In spite of a precipitous decline in PC sales during the first quarter of calendar year 2013, software giant Microsoft (NASDAQ:MSFT) posted solid third-quarter results. Revenue rose 18% year-over-year to $20.5 billion, falling just shy of consensus estimates. Earnings per share jumped 20% year-over-year to $0.72, easily exceeding consensus expectations.
Image source: MSFT Q3FY13 Earnings Presentation
Business was fairly solid across the board, with Windows posting flat revenue in spite of the heavy decline in PC sales. Microsoft cited strength from enterprise agreements as well as the Surface for preventing a sharp decline. We're not sure how well the Surface is selling compared to other devices, but we do not believe its volumes are approaching that of the iPad (NASDAQ:AAPL) or even the Kindle Fire (NASDAQ:AMZN). We do think it provides the enterprise with an attractive, productive mobility device with plenty of room to grow.
Windows 8 adoption doesn't seem to be going quite as planned, as CFO Peter Klein remarked:
"We built Windows 8 with touch and mobility at the center of the experience, which positions us well in this new era. However, the transition is complicated, given the size of our hardware and software ecosystem. We still have an immense amount of work to do, yet we feel good about the foundation we have laid and are optimistic about the long term success of Windows."
Of course, some of this can be attributed to the decline in PC sales, and some blame must be put on the company's OEM partners' lack of execution. With proper form factors on the market, we think Windows 8 adoption could accelerate, even though the outlook for PC sales is lackluster. Klein also added some color on the momentum of the PC market, saying:
"On the PC market, I would look to some of the third parties, IDC and Gartner. They're sort of in the 12-13-14 down range this quarter."
Results from Servers & Tools were excellent, with revenue increasing 11% compared to the year prior. SQL and Windows Azzure both benefit from the growth of data and demand for the cloud. Unfortunately for Microsoft, the market tends to dismiss this wonderful business and associate the company strictly with the PC. Still, this segment is powerful on its own, and a 20% year-over-year growth rate in multi-year licensing revenues could help ensure a stable long-term future.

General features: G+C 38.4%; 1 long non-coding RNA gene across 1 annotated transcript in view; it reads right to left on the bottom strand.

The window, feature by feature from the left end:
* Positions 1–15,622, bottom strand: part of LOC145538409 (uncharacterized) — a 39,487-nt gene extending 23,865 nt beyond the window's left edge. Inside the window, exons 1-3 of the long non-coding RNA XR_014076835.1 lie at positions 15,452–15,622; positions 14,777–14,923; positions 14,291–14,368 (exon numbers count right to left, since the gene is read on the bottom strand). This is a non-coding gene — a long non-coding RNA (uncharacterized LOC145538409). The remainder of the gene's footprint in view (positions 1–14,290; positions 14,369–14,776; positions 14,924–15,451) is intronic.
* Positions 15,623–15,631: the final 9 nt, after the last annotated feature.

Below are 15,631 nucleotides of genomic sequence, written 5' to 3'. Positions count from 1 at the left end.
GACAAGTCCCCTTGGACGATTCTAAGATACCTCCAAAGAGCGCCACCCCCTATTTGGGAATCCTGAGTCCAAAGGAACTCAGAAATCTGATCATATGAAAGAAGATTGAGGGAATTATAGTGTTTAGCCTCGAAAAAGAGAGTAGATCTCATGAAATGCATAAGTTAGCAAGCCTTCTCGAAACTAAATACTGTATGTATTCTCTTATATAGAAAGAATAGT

In addition to wonderful results from Servers & Tools, Microsoft Business Division's results were strong. Revenue increased 10% to $6.2 billion, and multi-year licensing revenue increased 16%. Office 365 appears to be resonating with the firm's enterprise customers thanks to its reliance on mobility and the cloud. We're huge fans of the new Office pricing model which has transitioned to subscriptions that we believe will result in higher revenue over the course of a product's life. Office 365 is already on a $1 billion annual run-rate.
Entertainment & Devices continues to perform well as an unheralded division of Microsoft. Xbox console sales fell ahead of a likely refresh and saturation, but total revenue for the segment climbed 56% year-over-year to $2.5 billion. Skype usage (and monetization) continues to thrive, while the Xbox Live Network aids in boosting revenue. We believe a new, fully integrated Xbox experience utilizing existing products like Skype and creating partnerships with various applications could be around the corner. We think Xbox could have a long-way ahead of it in terms of monetization, particularly if it develops a robust app store.
Overall, we were pleased with Microsoft's third-quarter results, and we think free cash flow will be terrific for the full year. Operating expense guidance for the full year was reduced to $30.2-$30.5 billion from $30.3-$30.9 billion. Operating expenses will increase at a modest pace of 4%-6%. Regardless, we think Microsoft's shares continue to look relatively inexpensive with strong dividend growth prospects. We're holding on to the shares in the portfolio of our Dividend Growth Newsletter.
Disclosure: I have no positions in any stocks mentioned, and no plans to initiate any positions within the next 72 hours. I wrote this article myself, and it expresses my own opinions. I am not receiving compensation for it (other than from Seeking Alpha). I have no business relationship with any company whose stock is mentioned in this article.